'A Bloody Difficult Subject': Ruth Ross, te Tiriti o Waitangi and the Making of History
One historian’s research and the transformation of te Tiriti in New Zealand life.
Ruth Ross is hardly a household name, yet most New Zealanders today owe the way they understand the Treaty of Waitangi — or te Tiriti o Waitangi as Ross called it — to this remarkable woman’s path-breaking historical research.
Taking us on a journey from small university classes and a lively government department in the nation’s war-time capital to an economically poor but culturally rich Māori community in the far north, and from tiny schools and cloistered university offices to parliamentary committees and a legal tribunal, Attwood enables us to grasp how and why the place of the Treaty of Waitangi in New Zealand law, politics, society and culture has been transformed in the last seven decades.
A frank and moving meditation on the making of history and its advantages and disadvantages for life in a democratic society, A Bloody Difficult Subject is a surprising story full of unforeseen circumstances, unexpected twists, unlikely turns and unanticipated outcomes.
Bain Attwood is a professor of history at Monash University in Melbourne. He is the author of several books, including Telling the Truth about Aboriginal History (Allen & Unwin, 2005), Possession: Batman’s Treaty and the Matter of History (Melbourne University Press, 2009) and Empire and the Making of Native Title (Cambridge University Press, 2020). A graduate of universities on both sides of the Tasman, he has held fellowships at the Australian National University and Cambridge University and a visiting professorship at Harvard University. Empire and the Making of Native Title was the joint winner of the New Zealand Historical Association’s 2021 W.H. Oliver Prize for the best book on any aspect of New Zealand history, and was shortlisted for the 2022 Ernest Scott Prize for the most distinguished contribution to the history of Australia or New Zealand or the history of colonisation.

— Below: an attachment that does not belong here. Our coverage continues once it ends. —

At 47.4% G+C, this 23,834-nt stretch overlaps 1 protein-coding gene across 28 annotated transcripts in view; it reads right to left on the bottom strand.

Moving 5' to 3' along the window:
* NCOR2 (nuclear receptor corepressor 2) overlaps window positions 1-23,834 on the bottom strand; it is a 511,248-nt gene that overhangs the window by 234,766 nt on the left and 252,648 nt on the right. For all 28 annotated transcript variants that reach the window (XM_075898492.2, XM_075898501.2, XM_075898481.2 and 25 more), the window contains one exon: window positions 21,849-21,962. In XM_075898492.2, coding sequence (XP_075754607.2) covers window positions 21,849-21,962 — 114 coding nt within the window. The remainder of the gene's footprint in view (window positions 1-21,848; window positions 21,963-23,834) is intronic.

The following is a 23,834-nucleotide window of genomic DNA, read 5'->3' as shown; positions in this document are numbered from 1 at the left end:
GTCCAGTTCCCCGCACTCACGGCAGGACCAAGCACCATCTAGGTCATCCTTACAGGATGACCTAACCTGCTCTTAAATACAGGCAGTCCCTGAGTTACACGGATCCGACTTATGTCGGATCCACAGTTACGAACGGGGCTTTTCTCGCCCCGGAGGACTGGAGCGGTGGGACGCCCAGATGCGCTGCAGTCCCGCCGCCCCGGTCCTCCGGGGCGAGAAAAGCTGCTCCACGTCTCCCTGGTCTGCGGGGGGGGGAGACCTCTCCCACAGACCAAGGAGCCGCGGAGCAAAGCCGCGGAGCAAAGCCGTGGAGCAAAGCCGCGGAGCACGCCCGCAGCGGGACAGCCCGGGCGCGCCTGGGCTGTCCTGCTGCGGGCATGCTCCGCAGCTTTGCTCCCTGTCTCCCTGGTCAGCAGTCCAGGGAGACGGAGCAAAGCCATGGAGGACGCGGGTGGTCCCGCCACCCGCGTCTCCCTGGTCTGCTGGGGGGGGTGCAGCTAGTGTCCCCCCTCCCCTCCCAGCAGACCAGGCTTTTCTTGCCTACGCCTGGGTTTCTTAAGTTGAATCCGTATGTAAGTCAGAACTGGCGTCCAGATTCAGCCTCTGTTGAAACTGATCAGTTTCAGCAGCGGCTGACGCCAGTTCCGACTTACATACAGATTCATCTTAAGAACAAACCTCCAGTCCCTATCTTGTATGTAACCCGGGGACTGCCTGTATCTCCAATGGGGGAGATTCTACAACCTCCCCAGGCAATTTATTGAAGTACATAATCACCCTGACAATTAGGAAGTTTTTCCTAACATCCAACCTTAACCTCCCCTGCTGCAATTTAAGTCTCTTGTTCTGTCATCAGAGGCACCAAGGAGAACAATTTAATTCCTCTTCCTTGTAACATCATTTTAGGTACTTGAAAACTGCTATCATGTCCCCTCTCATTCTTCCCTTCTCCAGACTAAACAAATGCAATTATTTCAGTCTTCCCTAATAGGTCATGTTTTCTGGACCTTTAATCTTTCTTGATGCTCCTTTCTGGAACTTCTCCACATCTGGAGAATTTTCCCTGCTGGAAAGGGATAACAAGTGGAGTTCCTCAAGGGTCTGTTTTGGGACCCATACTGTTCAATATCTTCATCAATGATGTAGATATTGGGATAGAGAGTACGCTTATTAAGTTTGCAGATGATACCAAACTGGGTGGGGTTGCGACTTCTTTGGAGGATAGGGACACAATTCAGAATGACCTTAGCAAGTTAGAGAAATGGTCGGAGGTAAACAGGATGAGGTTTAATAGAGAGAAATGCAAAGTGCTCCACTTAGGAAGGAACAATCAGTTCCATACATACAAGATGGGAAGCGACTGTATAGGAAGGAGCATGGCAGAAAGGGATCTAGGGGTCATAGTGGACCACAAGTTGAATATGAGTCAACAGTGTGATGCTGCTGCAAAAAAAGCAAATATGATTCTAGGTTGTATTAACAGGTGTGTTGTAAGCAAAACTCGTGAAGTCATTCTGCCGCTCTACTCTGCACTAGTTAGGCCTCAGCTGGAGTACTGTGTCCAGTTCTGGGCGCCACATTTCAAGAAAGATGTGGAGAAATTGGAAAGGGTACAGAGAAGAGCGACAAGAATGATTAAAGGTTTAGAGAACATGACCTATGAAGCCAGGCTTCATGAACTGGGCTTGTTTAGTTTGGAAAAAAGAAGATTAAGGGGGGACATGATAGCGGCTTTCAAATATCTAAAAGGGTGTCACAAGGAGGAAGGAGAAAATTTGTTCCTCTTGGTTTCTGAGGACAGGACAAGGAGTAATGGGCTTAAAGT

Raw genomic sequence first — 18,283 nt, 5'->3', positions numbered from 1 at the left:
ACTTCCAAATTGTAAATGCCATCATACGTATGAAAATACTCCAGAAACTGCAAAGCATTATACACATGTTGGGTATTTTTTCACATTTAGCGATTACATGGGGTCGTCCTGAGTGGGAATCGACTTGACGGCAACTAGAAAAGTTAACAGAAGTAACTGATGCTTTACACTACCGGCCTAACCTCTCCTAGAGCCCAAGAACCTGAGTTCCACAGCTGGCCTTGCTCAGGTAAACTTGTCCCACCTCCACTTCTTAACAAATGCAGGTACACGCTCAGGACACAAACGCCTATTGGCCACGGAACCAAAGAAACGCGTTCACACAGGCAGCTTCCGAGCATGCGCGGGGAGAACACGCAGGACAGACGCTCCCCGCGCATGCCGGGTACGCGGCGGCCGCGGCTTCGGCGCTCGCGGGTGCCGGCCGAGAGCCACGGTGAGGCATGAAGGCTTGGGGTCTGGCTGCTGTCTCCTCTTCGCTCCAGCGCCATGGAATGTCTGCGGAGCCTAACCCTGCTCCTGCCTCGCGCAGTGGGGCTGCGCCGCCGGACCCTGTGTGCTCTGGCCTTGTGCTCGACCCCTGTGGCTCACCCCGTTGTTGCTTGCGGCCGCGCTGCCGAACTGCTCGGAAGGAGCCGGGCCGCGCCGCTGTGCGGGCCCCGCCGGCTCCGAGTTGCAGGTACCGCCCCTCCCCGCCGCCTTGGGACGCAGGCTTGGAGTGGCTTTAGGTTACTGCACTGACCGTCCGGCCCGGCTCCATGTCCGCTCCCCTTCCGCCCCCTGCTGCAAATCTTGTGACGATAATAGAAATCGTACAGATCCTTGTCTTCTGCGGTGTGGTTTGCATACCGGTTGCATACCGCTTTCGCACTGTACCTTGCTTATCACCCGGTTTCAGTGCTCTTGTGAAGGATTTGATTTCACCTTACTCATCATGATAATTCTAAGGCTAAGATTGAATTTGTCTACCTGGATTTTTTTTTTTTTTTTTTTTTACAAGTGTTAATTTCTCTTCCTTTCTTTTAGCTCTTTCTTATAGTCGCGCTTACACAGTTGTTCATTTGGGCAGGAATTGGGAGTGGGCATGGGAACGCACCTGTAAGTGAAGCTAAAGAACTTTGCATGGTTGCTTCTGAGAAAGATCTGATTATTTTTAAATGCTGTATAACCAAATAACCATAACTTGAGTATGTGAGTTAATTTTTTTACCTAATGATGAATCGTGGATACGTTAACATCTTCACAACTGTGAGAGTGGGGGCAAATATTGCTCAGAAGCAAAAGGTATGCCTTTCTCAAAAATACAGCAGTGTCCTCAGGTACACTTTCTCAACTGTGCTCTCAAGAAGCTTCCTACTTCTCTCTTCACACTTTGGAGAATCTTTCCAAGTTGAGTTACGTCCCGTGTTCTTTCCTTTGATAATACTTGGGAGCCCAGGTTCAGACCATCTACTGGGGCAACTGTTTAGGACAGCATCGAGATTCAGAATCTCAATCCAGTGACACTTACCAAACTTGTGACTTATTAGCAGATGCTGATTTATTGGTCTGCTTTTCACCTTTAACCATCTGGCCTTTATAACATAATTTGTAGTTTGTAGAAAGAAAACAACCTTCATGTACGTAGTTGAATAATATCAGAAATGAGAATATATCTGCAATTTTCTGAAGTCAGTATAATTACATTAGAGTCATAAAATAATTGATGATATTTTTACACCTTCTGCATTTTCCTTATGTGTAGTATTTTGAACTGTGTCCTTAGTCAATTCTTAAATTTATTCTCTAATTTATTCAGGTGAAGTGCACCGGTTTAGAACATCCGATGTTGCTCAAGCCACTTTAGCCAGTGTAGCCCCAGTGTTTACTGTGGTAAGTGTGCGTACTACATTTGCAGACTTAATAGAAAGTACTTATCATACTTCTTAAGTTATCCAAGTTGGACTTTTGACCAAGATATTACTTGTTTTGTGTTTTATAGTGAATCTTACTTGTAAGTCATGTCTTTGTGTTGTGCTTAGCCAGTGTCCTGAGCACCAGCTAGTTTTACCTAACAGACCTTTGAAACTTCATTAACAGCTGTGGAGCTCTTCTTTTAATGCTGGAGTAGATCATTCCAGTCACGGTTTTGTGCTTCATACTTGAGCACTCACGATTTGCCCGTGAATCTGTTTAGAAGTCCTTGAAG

‘In Bain Attwood’s brilliant and powerful telling, the story of Ruth Ross, the public historian whose commitment to historical truth helped to transform New Zealanders’ sense of themselves, becomes a captivating narrative that combines the thrills of historical research with challenging propositions about the relevance of academic history today.’
— Dipesh Chakrabarty, University of Chicago
‘Bain Attwood’s provocative study of three “bloody difficult subjects” — Ruth Ross, te Tiriti, and history — deftly weaves biography with intellectual and political history. Emphasising the importance of women’s intellectual life in historical inquiry in New Zealand, Attwood offers critical insights on the private, emotional forces shaping history-writing as well as synthesising key debates about the meaning and effects of the Treaty. This book is essential reading for students of New Zealand history and for those who want to understand the origins of today’s debates about governance and the shape of the state.’
— Miranda Johnson, University of Otago
'By making this careful exposition, [Attwood] has done the discipline of history everywhere a great service.'
— Tim Rowse, Inside Story